Azumarill

Azumarill (<3 Yoshino <3) @ Sitrus Berry
Ability: Huge Power
EVs: 180 HP / 252 Atk / 4 Def / 4 Sp.Def / 70 Spe
Adamant Nature
– Belly Drum
– Aqua Jet
– Knock Off
– Protect

  • Outspeeds Nelson Lim’s Azumarill

Well, I saw on stream that Nelson’s Azumarill has a HP stat of 200, so I thought that he invested all the other EVs in speed (which he didn’t), causing me to have a HP stat of 198, while pumping a whopping 70 EVs into Speed to speed creep other Azumarill and Mawile. Knock Off was used instead of Play Rough as I had enough Salamence and fighting type checks, and Knock Off also KOs Shield Forme Aegislash at +4. Azumarill was added as apparently, I already have the supporting cast for Azumarill with Kangaskhan’s Fake Out and Amoonguss’ Rage Powder, and it would be a waste not to create this deadly core, right? This allowed me to play outside of Trick Room, with +6 Aqua Jets flying around, while the rest try to provide support.

Battles

Round 1

Swiss Round 1: Nief, Malaysia

Well, during team preview, my first thought was Terracott and Encore Disable, but apparently, the mega was not Gengar but Sableye? Turn 1, I Scrappy Fake Out the Sableye while Whimsicott protects against my Ice Beam. My objective is to knock out Whimsicott, set up Trick Room, and let Heatran sweep, but to my horror, he reveals Gravity Grasswhistle, which totally catches me off guard. Heatran suddenly falls asleep, and the opposing Terrakion starts Close Combating my whole team to oblivion. However, I manage to get a lucky 1 turn sleep with Cresselia and knock the Amoonguss wannabe out, and with Trick Room going up a second time, Heatran is able to win me the game. I did make an unnecessary Skill Swap on Gengar, thinking he was going to mega Perish Trap me, but it never happened, and I wasted a turn, where I could have knocked out the -3 Sp.Def Terrakion.

1-0

Round 2

Swiss Round 2: Jack, Malaysia

Seeing the lead of Greninja and Abomasnow, it reminded me of our first Malaysia Invasion, during their first PC, where Ryan Loh got double frozen by double Blizzard. Going into the game, I choke really hard on turn 2, forgetting Greninja’s Dark typing and attempting to kill it with Sucker Punch, needless to say it didn’t, and Heatran pays the price by getting Low Kicked. Surprisingly, the Greninja was Safety Goggles. The game was pretty much sealed when Cresselia took 2 Brave Birds and a Blizzard, living with literally 1 HP, and set up Trick Room.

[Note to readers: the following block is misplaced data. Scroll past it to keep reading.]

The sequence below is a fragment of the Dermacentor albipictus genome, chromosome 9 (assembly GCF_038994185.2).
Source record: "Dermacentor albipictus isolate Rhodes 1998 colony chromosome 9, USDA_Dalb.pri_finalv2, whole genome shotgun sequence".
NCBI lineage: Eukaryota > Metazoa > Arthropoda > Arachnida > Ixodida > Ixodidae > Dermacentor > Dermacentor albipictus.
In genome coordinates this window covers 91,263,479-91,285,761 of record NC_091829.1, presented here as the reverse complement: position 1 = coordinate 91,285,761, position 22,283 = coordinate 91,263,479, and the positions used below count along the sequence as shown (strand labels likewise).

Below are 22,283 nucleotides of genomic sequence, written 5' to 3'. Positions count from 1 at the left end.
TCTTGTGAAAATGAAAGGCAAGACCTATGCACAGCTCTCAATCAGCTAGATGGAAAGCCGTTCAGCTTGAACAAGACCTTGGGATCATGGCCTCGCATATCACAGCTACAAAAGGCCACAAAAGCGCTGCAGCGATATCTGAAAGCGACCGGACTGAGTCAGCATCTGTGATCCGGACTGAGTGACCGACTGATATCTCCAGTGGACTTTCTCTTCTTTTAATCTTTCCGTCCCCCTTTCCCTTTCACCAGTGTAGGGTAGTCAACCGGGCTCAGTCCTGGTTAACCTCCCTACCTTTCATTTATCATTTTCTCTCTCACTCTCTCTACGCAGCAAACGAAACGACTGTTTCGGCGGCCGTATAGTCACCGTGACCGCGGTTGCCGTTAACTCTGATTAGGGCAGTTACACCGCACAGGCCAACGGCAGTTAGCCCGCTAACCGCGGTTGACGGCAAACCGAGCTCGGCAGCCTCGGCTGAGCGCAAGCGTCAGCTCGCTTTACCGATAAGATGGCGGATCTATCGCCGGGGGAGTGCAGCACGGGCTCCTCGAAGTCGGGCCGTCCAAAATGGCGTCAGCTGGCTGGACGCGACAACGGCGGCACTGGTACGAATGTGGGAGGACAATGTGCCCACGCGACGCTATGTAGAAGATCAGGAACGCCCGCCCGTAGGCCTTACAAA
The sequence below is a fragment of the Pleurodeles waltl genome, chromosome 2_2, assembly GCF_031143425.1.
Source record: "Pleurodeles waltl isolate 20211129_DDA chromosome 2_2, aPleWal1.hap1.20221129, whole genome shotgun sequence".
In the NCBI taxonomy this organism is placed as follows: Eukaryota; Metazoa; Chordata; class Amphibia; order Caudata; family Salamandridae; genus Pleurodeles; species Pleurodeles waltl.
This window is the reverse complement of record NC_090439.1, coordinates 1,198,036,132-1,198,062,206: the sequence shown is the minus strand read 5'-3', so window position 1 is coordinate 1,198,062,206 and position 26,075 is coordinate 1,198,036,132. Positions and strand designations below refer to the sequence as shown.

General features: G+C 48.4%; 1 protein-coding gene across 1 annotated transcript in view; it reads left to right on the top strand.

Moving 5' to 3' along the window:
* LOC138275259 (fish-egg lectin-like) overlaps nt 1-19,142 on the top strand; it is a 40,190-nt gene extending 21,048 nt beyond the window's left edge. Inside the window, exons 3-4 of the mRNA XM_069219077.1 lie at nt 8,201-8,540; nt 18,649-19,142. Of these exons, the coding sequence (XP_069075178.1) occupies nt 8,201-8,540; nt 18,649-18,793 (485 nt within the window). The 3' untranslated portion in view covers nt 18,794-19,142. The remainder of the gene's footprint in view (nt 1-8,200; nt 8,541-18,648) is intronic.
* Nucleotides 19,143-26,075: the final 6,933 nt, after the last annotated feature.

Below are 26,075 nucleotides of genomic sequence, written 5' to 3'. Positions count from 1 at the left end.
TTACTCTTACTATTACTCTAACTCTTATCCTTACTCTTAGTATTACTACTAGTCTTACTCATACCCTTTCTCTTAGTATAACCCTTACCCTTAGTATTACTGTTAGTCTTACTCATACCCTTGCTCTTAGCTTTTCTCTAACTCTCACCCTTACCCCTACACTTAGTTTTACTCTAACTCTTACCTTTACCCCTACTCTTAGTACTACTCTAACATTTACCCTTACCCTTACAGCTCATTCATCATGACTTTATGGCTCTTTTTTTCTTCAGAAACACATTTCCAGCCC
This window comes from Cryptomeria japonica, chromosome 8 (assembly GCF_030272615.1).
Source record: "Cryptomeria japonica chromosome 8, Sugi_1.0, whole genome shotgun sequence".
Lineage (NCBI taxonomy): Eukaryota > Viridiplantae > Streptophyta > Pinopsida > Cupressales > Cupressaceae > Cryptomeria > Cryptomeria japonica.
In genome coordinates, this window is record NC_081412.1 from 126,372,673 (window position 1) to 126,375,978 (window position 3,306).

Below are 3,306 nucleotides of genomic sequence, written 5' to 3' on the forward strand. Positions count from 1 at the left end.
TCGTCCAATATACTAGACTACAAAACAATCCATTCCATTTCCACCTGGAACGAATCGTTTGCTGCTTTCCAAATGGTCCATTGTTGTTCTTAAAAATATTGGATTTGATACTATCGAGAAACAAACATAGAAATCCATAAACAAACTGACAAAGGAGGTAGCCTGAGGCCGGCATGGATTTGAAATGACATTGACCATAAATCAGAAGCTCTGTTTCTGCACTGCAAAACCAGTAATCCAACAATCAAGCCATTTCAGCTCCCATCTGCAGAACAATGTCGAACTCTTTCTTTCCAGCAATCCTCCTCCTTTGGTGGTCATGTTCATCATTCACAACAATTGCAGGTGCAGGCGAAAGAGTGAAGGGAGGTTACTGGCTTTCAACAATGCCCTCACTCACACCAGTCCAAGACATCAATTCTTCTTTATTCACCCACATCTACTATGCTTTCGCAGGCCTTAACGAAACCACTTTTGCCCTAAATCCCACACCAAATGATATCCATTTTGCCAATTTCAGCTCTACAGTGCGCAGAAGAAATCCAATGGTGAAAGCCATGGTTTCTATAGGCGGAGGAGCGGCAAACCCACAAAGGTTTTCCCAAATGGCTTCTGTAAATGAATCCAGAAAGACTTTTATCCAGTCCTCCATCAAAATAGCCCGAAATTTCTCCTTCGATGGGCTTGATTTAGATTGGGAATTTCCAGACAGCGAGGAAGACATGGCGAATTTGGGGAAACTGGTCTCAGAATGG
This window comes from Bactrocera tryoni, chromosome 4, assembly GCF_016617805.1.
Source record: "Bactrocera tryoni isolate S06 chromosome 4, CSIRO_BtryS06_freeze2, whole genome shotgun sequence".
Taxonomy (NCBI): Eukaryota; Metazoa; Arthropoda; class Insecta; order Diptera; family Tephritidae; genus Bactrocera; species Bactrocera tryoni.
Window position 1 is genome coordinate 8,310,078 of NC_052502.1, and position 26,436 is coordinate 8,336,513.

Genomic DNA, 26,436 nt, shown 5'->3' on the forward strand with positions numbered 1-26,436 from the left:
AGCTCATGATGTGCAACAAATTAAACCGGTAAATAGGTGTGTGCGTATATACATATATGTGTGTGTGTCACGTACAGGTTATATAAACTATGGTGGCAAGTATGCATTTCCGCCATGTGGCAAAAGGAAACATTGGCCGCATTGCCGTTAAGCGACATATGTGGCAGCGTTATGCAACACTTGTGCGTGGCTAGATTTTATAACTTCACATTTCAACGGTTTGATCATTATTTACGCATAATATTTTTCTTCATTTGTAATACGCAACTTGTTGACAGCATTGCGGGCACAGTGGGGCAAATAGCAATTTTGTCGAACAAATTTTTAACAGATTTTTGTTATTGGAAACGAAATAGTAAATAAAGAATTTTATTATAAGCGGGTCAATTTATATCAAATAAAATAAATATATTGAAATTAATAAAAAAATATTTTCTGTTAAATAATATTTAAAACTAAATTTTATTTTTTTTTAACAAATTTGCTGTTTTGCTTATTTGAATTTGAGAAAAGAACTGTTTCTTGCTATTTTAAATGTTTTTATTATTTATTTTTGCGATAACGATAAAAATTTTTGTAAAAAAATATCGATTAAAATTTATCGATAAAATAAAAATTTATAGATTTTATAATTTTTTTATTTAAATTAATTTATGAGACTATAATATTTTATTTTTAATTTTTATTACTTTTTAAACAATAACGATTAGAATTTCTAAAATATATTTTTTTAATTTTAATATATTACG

2-0

Round 3

Swiss Round 3: Lucy, Malaysia

Well, we see a Kanga+Breloom lead from my opponent, and staying in on turn 1 against my Kangaskhan pretty much screams SCARFLOOM, so yeah, karma. [Scarfloom was once Yu Jie’s signature mon] With that said, the game plan was to knock out the opposing Kangaskhan, send in Heatran, set up Trick Room, and sweep. Things were a bit off when, forgetting that I am no longer Inner Focus, I keep Kangaskhan in non-mega form, and get flinched by a Fake Out. However, once Cresselia wakes up from its 2 turns of slumber to set up Trick Room, Heatran comes in to clean the game up.

3-0

Round 4

Swiss Round 4: Nelson Lim (OmegaOddish), Singapore

Well, this was bound to happen but I was glad to know my Azumarill outspeeds his. Turn 1, Amoonguss falls to a Brave Bird from Talonflame while Azumarill is left with 38 HP after Belly Drum and Earthquake damage. As I wasn’t paying attention, I didn’t know that Talonflame was banded and thought Amoonguss died to a crit. Therefore, I use Frustration with Kangaskhan instead of going for Fake Out and Aqua Jet to pick up 2 KOs. The turning point of the game comes when Nelson makes an unnecessary over prediction which I catch. Kangaskhan switches out for Landorus to take the predicted Mach Punch (which would KO Kangaskhan), but I make the obvious play to Ice Punch the Kangaskhan slot, leaving Landorus with a tiny sliver of HP. If it had gone, Kangaskhan would be able to come in again with Fake Out pressure and I would have lost, so yeah, this is when running defensive Landorus is bad. So kids reading this, start running 252/252 Landorus. 😀